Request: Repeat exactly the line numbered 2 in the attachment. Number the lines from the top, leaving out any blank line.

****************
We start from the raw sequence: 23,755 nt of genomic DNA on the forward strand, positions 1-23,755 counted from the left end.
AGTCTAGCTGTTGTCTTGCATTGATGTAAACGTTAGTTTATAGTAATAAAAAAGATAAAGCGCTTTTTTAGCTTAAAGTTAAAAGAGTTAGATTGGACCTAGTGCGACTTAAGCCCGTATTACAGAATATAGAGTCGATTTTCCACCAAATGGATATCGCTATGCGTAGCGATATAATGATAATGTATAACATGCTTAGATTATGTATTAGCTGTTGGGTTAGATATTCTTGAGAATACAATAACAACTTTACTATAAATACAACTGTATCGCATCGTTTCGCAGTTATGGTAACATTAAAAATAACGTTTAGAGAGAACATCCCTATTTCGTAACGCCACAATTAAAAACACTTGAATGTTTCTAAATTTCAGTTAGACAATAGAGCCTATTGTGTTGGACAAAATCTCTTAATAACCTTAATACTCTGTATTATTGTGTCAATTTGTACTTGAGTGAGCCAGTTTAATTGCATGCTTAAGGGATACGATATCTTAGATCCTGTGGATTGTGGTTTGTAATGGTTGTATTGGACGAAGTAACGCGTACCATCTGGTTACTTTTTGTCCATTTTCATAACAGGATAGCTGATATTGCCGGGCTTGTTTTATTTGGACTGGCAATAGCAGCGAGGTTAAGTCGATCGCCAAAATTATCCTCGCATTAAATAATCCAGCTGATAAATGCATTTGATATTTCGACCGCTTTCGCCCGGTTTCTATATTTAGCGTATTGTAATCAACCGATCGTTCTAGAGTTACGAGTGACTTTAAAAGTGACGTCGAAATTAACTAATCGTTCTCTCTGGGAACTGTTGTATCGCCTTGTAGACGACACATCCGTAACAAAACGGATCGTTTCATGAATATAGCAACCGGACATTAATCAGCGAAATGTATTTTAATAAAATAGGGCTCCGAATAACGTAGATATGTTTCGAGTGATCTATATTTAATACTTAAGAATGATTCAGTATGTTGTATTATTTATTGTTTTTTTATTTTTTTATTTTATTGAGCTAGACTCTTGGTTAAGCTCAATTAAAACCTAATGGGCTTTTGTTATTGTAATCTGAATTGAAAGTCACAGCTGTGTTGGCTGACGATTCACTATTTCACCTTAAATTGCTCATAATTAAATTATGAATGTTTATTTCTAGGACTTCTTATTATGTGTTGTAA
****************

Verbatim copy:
AGTCTAGCTGTTGTCTTGCATTGATGTAAACGTTAGTTTATAGTAATAAAAAAGATAAAGCGCTTTTTTAGCTTAAAGTTAAAAGAGTTAGATTGGACCTAGTGCGACTTAAGCCCGTATTACAGAATATAGAGTCGATTTTCCACCAAATGGATATCGCTATGCGTAGCGATATAATGATAATGTATAACATGCTTAGATTATGTATTAGCTGTTGGGTTAGATATTCTTGAGAATACAATAACAACTTTACTATAAATACAACTGTATCGCATCGTTTCGCAGTTATGGTAACATTAAAAATAACGTTTAGAGAGAACATCCCTATTTCGTAACGCCACAATTAAAAACACTTGAATGTTTCTAAATTTCAGTTAGACAATAGAGCCTATTGTGTTGGACAAAATCTCTTAATAACCTTAATACTCTGTATTATTGTGTCAATTTGTACTTGAGTGAGCCAGTTTAATTGCATGCTTAAGGGATACGATATCTTAGATCCTGTGGATTGTGGTTTGTAATGGTTGTATTGGACGAAGTAACGCGTACCATCTGGTTACTTTTTGTCCATTTTCATAACAGGATAGCTGATATTGCCGGGCTTGTTTTATTTGGACTGGCAATAGCAGCGAGGTTAAGTCGATCGCCAAAATTATCCTCGCATTAAATAATCCAGCTGATAAATGCATTTGATATTTCGACCGCTTTCGCCCGGTTTCTATATTTAGCGTATTGTAATCAACCGATCGTTCTAGAGTTACGAGTGACTTTAAAAGTGACGTCGAAATTAACTAATCGTTCTCTCTGGGAACTGTTGTATCGCCTTGTAGACGACACATCCGTAACAAAACGGATCGTTTCATGAATATAGCAACCGGACATTAATCAGCGAAATGTATTTTAATAAAATAGGGCTCCGAATAACGTAGATATGTTTCGAGTGATCTATATTTAATACTTAAGAATGATTCAGTATGTTGTATTATTTATTGTTTTTTTATTTTTTTATTTTATTGAGCTAGACTCTTGGTTAAGCTCAATTAAAACCTAATGGGCTTTTGTTATTGTAATCTGAATTGAAAGTCACAGCTGTGTTGGCTGACGATTCACTATTTCACCTTAAATTGCTCATAATTAAATTATGAATGTTTATTTCTAGGACTTCTTATTATGTGTTGTAA